Have an amazing day.

  3. The first sentence I think it could have opened better with “Being” at its beginning.

    “…walkie-talkies and guns, or whether it was the heat…” so as not to make the sentence seem odd when read.

    “…Multi coloured posters…” Not too sure if paper should be there.

    “…ankara with their candidates faces imprinted…” superimposed makes it sound like the faces and the cloth are two separate things.

    “…shook THEIR humongous bottoms…” although, I must say it is mighty funny to picture the women shaking other people’s bottoms for them.

    “…from the walkie-talkie WEILDING men…” typo welding

    “…He explained to the crowd how the debate was expected to go concerning timing, issues to be discussed…” if you must use the colon, then you would have to further describe how the timing, discussion of issues, etc were actually to be done.

    “…You yourself are corruption personified!” there was a full stop after the exclamation mark (a major no-no)

    “…They watched, mouths agape…” we’re talking about two people now

    consider revising *formerly starched office shirt* did you mean the sweat affected the starch? perhaps “…previously starched office shirt…”

    consider revising *it never ended* if that is case, it means the crowd is there even now, shouting their throats hoarse. Perhaps “…and this time, it didn’t end for a long while…” or “…this went on for quite a while…” or “…seemingly without end…”

    It’s a hilarious write up when read first time. I read it all over again solely to nitpick.

    Nice one

    1. Hi @anakadrian,

      First, I apologize for taking this long to reply. I had exams but that’s gone now. Well, I was just laughing as I read your comment. I appreciate that you liked the story and went through it. I would really like you to do that for anything I write.

      Now, down to business.


      I agree with you on the “being” at the beginning. It was a weird rushed introduction just as I wanted to send in the story. Not an excuse though.

      I also agree with you on many of the corrections. “Paper posters” was a bit of tautology (Tautology, I believe this is what is used for extraneous “nonsense”?)

      “Their humongous bums” – Of course it was their bum. How could I not have seen that when I put “their”…lol

      “…ankara with their candidates faces superimposed (imprinted)…” – Truthfully, I struggled here because I wasn’t sure of which term to use and I was too lazy to check. So, thank you dear.

      He explained to the crowd how the debate was expected to go concerning timing, issues to be discussed…” I did exactly what you suggested with the colon – right before I got rid of it and decided someone might get bored reading that. And I wasn’t about to get rid of this sentence and was too lazy to reconstruct it. It was important in the time sequence.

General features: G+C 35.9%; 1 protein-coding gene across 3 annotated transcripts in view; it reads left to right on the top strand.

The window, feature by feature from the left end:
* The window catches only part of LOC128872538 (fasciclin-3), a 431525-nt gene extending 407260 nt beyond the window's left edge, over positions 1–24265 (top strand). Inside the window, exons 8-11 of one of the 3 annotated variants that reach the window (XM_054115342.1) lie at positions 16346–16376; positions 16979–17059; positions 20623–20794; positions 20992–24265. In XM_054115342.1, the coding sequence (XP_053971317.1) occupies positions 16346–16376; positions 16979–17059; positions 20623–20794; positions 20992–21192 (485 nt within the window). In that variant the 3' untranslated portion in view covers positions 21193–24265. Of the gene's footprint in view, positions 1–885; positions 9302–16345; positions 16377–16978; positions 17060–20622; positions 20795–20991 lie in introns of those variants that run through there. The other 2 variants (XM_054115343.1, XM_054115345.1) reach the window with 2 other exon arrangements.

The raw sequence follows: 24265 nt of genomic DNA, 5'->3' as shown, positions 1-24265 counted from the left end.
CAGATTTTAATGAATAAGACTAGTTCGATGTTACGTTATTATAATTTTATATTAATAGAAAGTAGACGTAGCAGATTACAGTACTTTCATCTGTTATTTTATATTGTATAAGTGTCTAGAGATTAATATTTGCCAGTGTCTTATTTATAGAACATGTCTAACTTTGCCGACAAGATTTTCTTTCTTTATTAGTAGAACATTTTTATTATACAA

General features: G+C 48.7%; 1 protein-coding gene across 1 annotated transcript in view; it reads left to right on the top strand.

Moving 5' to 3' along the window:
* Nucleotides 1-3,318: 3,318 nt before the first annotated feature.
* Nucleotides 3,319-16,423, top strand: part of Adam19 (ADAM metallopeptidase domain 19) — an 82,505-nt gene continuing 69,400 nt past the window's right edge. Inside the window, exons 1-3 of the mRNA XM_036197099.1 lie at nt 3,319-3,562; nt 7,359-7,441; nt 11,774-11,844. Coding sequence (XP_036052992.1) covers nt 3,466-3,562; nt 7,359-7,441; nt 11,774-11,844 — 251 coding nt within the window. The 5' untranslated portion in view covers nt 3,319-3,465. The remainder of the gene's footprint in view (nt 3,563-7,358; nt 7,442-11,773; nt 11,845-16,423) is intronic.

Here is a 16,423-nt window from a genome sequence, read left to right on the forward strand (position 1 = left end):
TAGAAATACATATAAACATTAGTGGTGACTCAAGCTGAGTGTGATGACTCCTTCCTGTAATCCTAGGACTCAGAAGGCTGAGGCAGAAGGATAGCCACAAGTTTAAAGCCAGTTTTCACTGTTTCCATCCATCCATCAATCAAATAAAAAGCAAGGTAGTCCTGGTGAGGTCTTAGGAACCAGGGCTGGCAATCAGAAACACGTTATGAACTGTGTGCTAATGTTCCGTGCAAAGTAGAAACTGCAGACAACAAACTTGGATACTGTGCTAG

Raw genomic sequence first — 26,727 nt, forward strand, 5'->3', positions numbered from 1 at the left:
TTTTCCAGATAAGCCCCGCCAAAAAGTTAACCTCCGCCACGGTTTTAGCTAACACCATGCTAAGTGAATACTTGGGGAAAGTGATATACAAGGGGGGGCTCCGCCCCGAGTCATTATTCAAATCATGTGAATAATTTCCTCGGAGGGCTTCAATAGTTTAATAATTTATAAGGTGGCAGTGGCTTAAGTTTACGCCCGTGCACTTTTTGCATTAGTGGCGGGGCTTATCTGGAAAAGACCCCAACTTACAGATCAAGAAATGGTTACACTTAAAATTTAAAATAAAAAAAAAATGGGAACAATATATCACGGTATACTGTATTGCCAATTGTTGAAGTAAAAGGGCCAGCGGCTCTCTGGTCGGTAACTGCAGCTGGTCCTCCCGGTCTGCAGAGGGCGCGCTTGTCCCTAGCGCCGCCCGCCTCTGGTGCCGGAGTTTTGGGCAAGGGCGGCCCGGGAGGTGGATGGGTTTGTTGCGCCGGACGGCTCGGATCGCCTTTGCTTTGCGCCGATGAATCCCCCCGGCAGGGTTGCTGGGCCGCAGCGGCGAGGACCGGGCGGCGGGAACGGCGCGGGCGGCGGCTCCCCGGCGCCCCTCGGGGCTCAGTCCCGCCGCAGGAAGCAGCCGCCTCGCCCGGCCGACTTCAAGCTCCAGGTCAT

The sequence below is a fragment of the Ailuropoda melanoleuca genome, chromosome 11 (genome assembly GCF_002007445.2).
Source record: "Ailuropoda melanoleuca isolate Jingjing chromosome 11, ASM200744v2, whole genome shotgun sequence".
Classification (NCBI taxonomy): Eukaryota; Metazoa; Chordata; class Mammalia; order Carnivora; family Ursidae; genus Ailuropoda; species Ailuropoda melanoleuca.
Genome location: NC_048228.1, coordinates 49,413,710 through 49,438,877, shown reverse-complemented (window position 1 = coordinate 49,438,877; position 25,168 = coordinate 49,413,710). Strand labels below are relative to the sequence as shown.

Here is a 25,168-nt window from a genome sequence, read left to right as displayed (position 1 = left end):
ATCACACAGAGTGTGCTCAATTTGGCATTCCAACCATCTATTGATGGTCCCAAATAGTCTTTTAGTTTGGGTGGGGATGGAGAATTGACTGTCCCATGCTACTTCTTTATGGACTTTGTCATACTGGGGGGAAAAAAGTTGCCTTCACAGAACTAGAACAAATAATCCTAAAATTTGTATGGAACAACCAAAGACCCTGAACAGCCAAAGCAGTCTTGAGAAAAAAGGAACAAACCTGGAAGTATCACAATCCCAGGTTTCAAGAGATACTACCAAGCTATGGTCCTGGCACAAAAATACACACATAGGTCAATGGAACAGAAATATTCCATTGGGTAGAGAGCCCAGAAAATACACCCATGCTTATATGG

You yourself are corruption personified! – Kai!. How, could I not have seen that. Thank you again.

      “They watched, mouths agape” — Lol. I get what you mean.

      *formerly starched office shirt* — Struggled here too. But yes, I did mean the heat affected his starched shirt.

      On the end sentence, *it never ended* , I put it there to imply that the noise and events of the debate did not stop at the stadium. It went ahead and affected the voting choices and the way the crowd perceived the candidates after that. I think the term/phrase here is, “Metaphorical use”. I am not certain about that though.

      Do correct me if I wrongly called that phrase a metaphorical one. *Grins*

      Thanks a lot Adrian. Your input is invaluable.

      1. Sure, @Onu-OkparaChiamaka , no probs. You’re welcome.

        “A horde of women…suddenly materialised…and shook humongous bottoms while the cameras watched”
        (Yeah… I did get that you meant their own bottoms. It was simply amusing to picture it otherwise.)

        Yes, the colon is more work to use, so I didn’t actually mean that you should. I substituted it with “concerning”

        Alrighty… But I think it should be a hyperbole more than anything. Metaphors are done in pairs of stuff, in that they link two unrelated ideas in a non literal sense. “It never ended” just seems to sit there like, static… gbam… fullstop… that’s all folks, ya know what I mean?

        Okay, lets make some metaphors going by your reply concerning the voters consequent discontent for the rest of the polls…

        *puts on cape*
        **drum roll**

        “A few second passed before the uproar started. It never ended”

        **abracadabra, hocus pocus… waves magic wand, speaks gibberish** wait for it… (I must confess, this took up to ten minutes)

        “Slowly, the storm clouds of the people’s indignation had gathered. By now it had started to rain.”

        **cymbals clash**